Compare this to: with a normal extension (albeit shorter) you just start the tack, sit or kneel in the middle of boat, let the sheet out enough for the boom to clear the extension, spin around flick the extension under the boom and off you go. Vision stays mainly forwards and weight stays nicely forwards too. Both will make your early tacks, so much easier.

But that's just me. What do other canoe sailors think? Jim, Neil, John, Stu etc?

eib
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Re: Taking a bull by the horns.

Post by JimC » Fri Oct 30, 2015 11:32 pm

Michael Brigg wrote: an additional problem is that I have a long boom and the fittings are set up for stern (transom) sheeting.
You don't need many fittings on the boat for centre sheeting. Now OK, I'm not conventional in my fitout as I use off the boom sheeting, but the sum total of "fittings" on my hull for centre sheeting are two holes in the bottom of the seat carriage.

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The ends of a fixed bridle are threaded through the holes and knotted off to length. There's a block and becket on the end of the bridle, and a single block and a ratchet block on the boom. The tail of the mainsheet ends up pulled through the shacle on the bridle with a stop knot so it can't get lost.

I would set her up like that for initial sailing, with a short boom made from whatever tin spar mast is liberable from your club junk heap and your short tiller with a single extension.
Last edited by JimC on Sun Nov 01, 2015 4:16 pm, edited 1 time in total.

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Re: Taking a bull by the horns.

Post by jpa_wfsc » Sat Oct 31, 2015 9:34 pm

Evolution.... tends to suggest that single extension, short boom, and all the sheet to the carriage is the easiest way. Your IC though, is a time warp, and that has value too!

If I could , I would have two booms, one short in the modern style, so that I could learn to sail it. Meanwhile, the bulls-horns perhaps have more wisdom/evolution in them than meets the eye = the single piece would make it much easier to find the new extension mid tack, as you could probably just slide your hand along from one to the other. The trailing system that you suggest as plan B would not provide that. And the bull horns would help to keep the extensions out of the water - reducing drag and the chances of tangles. So my second boom to move on to later, would be as the boat was built (long, stern sheeting).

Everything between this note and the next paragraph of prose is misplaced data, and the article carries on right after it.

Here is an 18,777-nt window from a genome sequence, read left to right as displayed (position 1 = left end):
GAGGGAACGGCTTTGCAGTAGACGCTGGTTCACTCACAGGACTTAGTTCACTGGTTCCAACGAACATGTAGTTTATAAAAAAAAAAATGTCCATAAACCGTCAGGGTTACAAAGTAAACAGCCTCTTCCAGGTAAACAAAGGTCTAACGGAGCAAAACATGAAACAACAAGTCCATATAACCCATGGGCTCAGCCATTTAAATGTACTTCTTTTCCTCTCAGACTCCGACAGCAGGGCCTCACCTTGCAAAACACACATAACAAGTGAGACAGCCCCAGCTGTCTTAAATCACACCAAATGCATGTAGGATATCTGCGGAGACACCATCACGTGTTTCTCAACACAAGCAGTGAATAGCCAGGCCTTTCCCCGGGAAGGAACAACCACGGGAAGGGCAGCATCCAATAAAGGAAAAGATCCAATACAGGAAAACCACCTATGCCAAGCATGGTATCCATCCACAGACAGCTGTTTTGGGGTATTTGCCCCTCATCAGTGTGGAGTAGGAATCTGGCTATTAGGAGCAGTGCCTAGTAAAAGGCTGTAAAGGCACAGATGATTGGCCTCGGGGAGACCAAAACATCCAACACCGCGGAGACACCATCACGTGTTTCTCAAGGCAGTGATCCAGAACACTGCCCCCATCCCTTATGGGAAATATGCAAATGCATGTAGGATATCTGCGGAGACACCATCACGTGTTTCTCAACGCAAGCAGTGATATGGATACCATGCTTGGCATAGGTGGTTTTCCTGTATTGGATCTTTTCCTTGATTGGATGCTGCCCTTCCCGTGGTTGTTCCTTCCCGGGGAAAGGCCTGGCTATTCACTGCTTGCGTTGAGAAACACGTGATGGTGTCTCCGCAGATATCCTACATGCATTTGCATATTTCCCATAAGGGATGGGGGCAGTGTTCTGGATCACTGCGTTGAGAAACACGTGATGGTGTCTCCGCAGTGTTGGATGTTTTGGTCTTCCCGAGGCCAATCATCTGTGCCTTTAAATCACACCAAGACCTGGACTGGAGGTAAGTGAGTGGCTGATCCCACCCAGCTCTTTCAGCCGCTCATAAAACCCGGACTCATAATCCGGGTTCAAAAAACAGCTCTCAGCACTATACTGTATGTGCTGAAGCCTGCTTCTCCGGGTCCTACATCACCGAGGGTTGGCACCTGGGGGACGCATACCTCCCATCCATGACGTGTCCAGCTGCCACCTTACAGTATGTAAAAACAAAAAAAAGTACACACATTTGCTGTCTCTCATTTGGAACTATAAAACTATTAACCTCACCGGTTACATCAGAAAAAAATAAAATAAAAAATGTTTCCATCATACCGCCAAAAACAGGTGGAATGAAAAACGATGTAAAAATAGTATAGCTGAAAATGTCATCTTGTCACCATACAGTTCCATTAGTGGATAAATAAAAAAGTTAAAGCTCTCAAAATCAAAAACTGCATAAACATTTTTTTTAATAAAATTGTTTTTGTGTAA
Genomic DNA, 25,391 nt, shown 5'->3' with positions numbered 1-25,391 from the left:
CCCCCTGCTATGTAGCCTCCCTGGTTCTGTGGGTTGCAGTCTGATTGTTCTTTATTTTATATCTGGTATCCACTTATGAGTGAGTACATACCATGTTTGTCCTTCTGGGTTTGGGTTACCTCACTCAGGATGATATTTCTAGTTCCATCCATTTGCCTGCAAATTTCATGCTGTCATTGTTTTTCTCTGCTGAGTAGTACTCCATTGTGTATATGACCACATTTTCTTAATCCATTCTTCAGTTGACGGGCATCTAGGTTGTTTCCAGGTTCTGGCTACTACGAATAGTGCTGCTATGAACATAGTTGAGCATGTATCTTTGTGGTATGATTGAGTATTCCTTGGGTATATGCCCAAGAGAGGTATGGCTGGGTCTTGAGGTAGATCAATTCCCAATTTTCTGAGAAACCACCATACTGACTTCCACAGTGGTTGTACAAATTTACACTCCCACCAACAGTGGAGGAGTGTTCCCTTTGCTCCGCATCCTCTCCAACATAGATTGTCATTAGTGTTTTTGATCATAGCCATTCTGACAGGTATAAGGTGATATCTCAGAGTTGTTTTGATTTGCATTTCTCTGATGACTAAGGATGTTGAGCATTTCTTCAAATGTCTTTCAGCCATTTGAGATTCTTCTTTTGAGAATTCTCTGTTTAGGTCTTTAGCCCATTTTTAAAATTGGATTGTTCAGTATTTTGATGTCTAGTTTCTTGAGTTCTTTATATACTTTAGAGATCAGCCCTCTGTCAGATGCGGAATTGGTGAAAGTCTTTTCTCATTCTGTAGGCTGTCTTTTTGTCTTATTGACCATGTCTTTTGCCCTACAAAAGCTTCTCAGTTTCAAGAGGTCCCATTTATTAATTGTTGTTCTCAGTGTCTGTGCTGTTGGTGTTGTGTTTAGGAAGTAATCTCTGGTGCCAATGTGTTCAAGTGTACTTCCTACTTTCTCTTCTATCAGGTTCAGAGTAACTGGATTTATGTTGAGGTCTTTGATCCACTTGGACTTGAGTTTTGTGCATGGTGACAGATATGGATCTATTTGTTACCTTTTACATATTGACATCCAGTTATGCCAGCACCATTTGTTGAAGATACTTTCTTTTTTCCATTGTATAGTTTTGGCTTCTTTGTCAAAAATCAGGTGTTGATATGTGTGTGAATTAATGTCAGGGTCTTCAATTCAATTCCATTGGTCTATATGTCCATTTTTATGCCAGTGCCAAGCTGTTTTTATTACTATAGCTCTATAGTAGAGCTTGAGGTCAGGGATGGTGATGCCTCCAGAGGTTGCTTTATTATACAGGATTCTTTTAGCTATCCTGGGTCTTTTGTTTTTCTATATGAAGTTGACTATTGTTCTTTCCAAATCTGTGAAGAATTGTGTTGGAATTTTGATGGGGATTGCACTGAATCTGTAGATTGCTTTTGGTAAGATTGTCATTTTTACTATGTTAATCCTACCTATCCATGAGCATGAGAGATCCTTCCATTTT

j./

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Re: Taking a bull by the horns.

Post by cweed » Sun Nov 01, 2015 11:17 am

This is such an interesting topic with so much great input. Could I suggest Jim C posts a link to the IC website(s)?

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Re: Taking a bull by the horns.

Post by neil » Sun Nov 01, 2015 8:58 pm

Only had experience of one IC with rear sheeting as the other 3 had centre sheeting.

Rannoch came with two short extensions. I made two discs of Tufnol and sandwiched the extensions between the discs. This meant that there was limites vertical movement, but the friction meant the extensions were always at hand. The trick is to sail the boat flat so the leeward extension doesn't catch. The boats of the 40s has short extensions, the cow horns were a later development. Having to spoken to those who used them at the time they were grateful to move on from them.
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JimC
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Re: Taking a bull by the horns.

Post by JimC » Sun Nov 01, 2015 10:19 pm

neil wrote:Having to spoken to those who used them at the time they were grateful to move on from them.
Tont Marston, who's credited as being the key figure in the move to centre mains, is still very active in the class...

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Re: Taking a bull by the horns.

Post by Michael Brigg » Tue Nov 03, 2015 11:07 pm

It is interesting to see how vehemently opposed the cognoscenti here are to the idea of double tillers. It suggests to me that some of my misgivings about them are well founded, but in the interest of authenticity.(not to mention recreation of my juvenile dreams) I am determined still to have at least one set to use on special days. in addition to the (literally ) moth eaten originals.

The Kanji on the yoke spell out a notice to which I should take heed...

Image

I have a short boom and sail from IC K111, owned (and scrapped by ) the son of Torment's original owner. (He built her from a kit in the late 1960's.)

My new re-make has a yoke similar to Mt Fuji, and in respect to that I thought my own warning might read...

噴火警報

The concept of sailing a boat that has idiosyncratic features rather appeals however. Like my thoughts on Crufts , and why people own dogs like Pugs or British Bulldogs (or Chihuahua's.)

It is the faults that make them loveable,

...or exiting;... I would far rather own the Number plate BMT 216A than one that is easy to remember like AAA 111 A. A previous member of this forum assures me that the former, for all its desirability has little to recommend it in the handling / easy to drive stakes!

http://www.dailymail.co.uk/news/article ... le-3m.html
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Re: Taking a bull by the horns.

Post by JimC » Wed Nov 04, 2015 7:58 am

Michael Brigg wrote: I am determined still to have at least one set to use on special days. in addition to the (literally ) moth eaten originals.
Am completely in agreement with you, but particularly suggest you don't get them out until you're reasonably confident manouvering the boat with a standard setup.

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Re: Taking a bull by the horns.

Post by Nigel » Thu Nov 05, 2015 10:05 am

Michael - you have a PM from me :)